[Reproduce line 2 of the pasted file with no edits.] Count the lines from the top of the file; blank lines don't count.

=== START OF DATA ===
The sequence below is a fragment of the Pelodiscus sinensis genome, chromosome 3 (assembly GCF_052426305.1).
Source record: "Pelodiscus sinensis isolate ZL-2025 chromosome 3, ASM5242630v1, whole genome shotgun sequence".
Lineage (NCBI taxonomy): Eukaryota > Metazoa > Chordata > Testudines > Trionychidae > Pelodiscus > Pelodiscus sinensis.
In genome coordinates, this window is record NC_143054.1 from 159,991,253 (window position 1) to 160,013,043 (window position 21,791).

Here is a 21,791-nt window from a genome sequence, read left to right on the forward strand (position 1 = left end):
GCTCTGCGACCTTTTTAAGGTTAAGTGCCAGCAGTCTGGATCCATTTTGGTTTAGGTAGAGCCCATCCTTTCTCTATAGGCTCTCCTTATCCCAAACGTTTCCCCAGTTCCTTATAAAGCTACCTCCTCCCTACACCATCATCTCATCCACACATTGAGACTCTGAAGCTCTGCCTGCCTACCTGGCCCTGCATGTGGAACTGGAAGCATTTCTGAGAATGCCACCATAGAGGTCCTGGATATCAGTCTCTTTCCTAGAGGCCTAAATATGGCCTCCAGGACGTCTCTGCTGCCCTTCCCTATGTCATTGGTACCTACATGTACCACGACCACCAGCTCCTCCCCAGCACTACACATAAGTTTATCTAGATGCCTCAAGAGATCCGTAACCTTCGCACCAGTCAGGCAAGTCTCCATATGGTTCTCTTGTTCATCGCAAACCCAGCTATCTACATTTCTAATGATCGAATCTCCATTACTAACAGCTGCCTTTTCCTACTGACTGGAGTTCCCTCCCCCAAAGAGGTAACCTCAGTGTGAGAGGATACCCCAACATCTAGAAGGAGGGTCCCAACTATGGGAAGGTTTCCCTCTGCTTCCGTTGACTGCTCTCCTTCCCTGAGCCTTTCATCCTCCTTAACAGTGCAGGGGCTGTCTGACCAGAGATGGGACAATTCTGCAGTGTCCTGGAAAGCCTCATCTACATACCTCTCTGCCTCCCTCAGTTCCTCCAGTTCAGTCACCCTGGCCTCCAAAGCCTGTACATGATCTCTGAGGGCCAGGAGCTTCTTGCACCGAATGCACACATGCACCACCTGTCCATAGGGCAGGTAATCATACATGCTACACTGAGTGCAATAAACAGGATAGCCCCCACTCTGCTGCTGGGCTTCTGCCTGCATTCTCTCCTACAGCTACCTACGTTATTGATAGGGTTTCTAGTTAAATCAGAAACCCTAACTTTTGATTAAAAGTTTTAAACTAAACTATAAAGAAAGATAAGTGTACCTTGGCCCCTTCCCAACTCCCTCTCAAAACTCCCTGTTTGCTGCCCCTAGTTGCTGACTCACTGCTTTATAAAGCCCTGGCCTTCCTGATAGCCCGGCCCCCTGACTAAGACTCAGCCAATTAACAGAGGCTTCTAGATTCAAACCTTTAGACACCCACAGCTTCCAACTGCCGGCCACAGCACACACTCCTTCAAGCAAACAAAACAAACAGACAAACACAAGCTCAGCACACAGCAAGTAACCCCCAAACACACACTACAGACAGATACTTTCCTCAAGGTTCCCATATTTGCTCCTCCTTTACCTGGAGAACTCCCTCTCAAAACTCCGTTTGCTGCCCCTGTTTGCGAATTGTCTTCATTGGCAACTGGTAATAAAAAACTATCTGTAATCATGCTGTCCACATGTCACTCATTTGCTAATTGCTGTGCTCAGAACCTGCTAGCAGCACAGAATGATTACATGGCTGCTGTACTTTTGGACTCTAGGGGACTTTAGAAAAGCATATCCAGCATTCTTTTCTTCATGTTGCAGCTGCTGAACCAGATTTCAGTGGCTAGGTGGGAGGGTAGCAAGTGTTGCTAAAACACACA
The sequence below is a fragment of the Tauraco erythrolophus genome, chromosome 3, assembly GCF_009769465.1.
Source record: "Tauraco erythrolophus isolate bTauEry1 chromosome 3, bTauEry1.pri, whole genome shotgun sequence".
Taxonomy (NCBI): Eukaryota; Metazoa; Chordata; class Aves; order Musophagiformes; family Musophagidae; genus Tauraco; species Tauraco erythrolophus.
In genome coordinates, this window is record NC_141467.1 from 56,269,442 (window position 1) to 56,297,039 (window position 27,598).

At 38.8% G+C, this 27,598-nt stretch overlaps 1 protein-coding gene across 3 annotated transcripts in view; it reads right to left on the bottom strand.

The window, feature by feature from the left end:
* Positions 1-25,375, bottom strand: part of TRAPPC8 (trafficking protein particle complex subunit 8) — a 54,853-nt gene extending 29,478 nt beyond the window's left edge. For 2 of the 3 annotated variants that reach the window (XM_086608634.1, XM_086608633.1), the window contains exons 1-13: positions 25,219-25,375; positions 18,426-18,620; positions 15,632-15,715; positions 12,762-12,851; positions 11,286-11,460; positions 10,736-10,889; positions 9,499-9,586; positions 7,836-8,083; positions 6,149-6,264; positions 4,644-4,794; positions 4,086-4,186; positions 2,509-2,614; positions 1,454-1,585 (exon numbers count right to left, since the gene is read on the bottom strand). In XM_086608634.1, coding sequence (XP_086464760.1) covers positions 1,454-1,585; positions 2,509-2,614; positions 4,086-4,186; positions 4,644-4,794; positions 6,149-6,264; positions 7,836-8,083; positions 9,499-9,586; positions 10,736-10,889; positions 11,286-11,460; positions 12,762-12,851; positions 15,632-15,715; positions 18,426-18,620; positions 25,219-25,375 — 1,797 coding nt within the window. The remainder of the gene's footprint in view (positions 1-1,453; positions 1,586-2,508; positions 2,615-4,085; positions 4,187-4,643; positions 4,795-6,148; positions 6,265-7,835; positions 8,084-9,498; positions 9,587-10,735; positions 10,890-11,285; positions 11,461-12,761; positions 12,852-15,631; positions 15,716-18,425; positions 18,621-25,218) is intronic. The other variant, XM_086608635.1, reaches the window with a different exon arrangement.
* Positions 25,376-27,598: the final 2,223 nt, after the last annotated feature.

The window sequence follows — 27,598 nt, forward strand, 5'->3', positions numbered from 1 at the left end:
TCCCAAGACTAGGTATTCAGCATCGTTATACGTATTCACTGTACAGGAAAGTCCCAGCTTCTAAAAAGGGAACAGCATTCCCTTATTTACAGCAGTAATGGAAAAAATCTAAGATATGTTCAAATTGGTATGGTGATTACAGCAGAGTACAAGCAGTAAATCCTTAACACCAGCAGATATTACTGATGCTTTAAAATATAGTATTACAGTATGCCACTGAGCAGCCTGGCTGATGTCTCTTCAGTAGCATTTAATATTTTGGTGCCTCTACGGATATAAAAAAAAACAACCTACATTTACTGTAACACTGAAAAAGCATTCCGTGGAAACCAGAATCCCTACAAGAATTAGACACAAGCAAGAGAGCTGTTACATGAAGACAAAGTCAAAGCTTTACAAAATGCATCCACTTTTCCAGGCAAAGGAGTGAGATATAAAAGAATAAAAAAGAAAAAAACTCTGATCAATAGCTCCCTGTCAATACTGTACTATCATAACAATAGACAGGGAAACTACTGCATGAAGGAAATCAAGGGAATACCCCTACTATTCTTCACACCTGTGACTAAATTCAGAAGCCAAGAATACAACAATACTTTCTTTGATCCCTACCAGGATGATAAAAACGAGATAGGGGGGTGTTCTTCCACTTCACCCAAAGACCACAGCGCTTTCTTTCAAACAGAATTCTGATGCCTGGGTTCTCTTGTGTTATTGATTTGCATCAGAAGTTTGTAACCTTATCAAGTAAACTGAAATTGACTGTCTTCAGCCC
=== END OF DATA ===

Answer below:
Source record: "Pelodiscus sinensis isolate ZL-2025 chromosome 3, ASM5242630v1, whole genome shotgun sequence".